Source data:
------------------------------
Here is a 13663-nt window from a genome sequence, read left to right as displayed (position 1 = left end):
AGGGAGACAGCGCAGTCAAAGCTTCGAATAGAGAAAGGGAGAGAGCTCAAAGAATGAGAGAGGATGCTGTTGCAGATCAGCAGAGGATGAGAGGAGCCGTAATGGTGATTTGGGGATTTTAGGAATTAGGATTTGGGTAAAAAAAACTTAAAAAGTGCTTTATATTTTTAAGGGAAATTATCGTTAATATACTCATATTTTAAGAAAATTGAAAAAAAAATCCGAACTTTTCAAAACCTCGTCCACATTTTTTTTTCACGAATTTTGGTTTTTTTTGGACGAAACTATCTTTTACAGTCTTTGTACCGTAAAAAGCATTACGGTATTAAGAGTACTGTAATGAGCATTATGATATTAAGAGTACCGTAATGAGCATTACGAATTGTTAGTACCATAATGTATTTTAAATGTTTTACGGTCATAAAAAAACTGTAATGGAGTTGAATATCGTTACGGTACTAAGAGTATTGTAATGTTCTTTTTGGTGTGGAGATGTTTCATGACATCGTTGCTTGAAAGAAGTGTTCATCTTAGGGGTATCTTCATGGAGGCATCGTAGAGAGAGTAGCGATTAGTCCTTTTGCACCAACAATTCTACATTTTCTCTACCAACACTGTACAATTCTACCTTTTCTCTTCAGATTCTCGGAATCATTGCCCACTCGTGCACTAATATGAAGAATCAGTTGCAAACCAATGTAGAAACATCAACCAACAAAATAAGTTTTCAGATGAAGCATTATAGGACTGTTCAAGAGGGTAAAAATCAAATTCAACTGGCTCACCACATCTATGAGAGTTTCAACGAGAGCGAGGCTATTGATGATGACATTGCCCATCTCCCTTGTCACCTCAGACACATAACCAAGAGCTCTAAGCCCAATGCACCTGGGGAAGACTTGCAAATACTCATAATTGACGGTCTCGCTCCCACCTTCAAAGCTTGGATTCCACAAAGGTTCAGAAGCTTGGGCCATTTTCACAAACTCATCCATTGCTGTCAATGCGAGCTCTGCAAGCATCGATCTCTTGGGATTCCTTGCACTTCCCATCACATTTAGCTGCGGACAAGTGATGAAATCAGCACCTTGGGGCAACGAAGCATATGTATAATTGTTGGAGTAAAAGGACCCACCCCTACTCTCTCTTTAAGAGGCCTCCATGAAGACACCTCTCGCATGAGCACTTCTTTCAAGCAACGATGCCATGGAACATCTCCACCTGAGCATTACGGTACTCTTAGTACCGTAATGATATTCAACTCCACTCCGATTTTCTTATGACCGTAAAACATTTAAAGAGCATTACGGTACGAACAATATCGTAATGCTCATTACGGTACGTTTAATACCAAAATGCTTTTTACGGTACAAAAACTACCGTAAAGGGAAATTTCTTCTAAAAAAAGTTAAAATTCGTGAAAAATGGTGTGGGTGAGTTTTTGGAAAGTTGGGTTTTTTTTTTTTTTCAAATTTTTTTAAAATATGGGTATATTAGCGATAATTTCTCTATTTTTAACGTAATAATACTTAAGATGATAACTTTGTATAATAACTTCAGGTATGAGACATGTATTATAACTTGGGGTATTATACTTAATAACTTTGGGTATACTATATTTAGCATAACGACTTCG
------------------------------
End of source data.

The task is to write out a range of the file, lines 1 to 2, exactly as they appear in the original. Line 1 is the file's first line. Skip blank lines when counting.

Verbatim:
Here is a 13663-nt window from a genome sequence, read left to right as displayed (position 1 = left end):
AGGGAGACAGCGCAGTCAAAGCTTCGAATAGAGAAAGGGAGAGAGCTCAAAGAATGAGAGAGGATGCTGTTGCAGATCAGCAGAGGATGAGAGGAGCCGTAATGGTGATTTGGGGATTTTAGGAATTAGGATTTGGGTAAAAAAAACTTAAAAAGTGCTTTATATTTTTAAGGGAAATTATCGTTAATATACTCATATTTTAAGAAAATTGAAAAAAAAATCCGAACTTTTCAAAACCTCGTCCACATTTTTTTTTCACGAATTTTGGTTTTTTTTGGACGAAACTATCTTTTACAGTCTTTGTACCGTAAAAAGCATTACGGTATTAAGAGTACTGTAATGAGCATTATGATATTAAGAGTACCGTAATGAGCATTACGAATTGTTAGTACCATAATGTATTTTAAATGTTTTACGGTCATAAAAAAACTGTAATGGAGTTGAATATCGTTACGGTACTAAGAGTATTGTAATGTTCTTTTTGGTGTGGAGATGTTTCATGACATCGTTGCTTGAAAGAAGTGTTCATCTTAGGGGTATCTTCATGGAGGCATCGTAGAGAGAGTAGCGATTAGTCCTTTTGCACCAACAATTCTACATTTTCTCTACCAACACTGTACAATTCTACCTTTTCTCTTCAGATTCTCGGAATCATTGCCCACTCGTGCACTAATATGAAGAATCAGTTGCAAACCAATGTAGAAACATCAACCAACAAAATAAGTTTTCAGATGAAGCATTATAGGACTGTTCAAGAGGGTAAAAATCAAATTCAACTGGCTCACCACATCTATGAGAGTTTCAACGAGAGCGAGGCTATTGATGATGACATTGCCCATCTCCCTTGTCACCTCAGACACATAACCAAGAGCTCTAAGCCCAATGCACCTGGGGAAGACTTGCAAATACTCATAATTGACGGTCTCGCTCCCACCTTCAAAGCTTGGATTCCACAAAGGTTCAGAAGCTTGGGCCATTTTCACAAACTCATCCATTGCTGTCAATGCGAGCTCTGCAAGCATCGATCTCTTGGGATTCCTTGCACTTCCCATCACATTTAGCTGCGGACAAGTGATGAAATCAGCACCTTGGGGCAACGAAGCATATGTATAATTGTTGGAGTAAAAGGACCCACCCCTACTCTCTCTTTAAGAGGCCTCCATGAAGACACCTCTCGCATGAGCACTTCTTTCAAGCAACGATGCCATGGAACATCTCCACCTGAGCATTACGGTACTCTTAGTACCGTAATGATATTCAACTCCACTCCGATTTTCTTATGACCGTAAAACATTTAAAGAGCATTACGGTACGAACAATATCGTAATGCTCATTACGGTACGTTTAATACCAAAATGCTTTTTACGGTACAAAAACTACCGTAAAGGGAAATTTCTTCTAAAAAAAGTTAAAATTCGTGAAAAATGGTGTGGGTGAGTTTTTGGAAAGTTGGGTTTTTTTTTTTTTTCAAATTTTTTTAAAATATGGGTATATTAGCGATAATTTCTCTATTTTTAACGTAATAATACTTAAGATGATAACTTTGTATAATAACTTCAGGTATGAGACATGTATTATAACTTGGGGTATTATACTTAATAACTTTGGGTATACTATATTTAGCATAACGACTTCG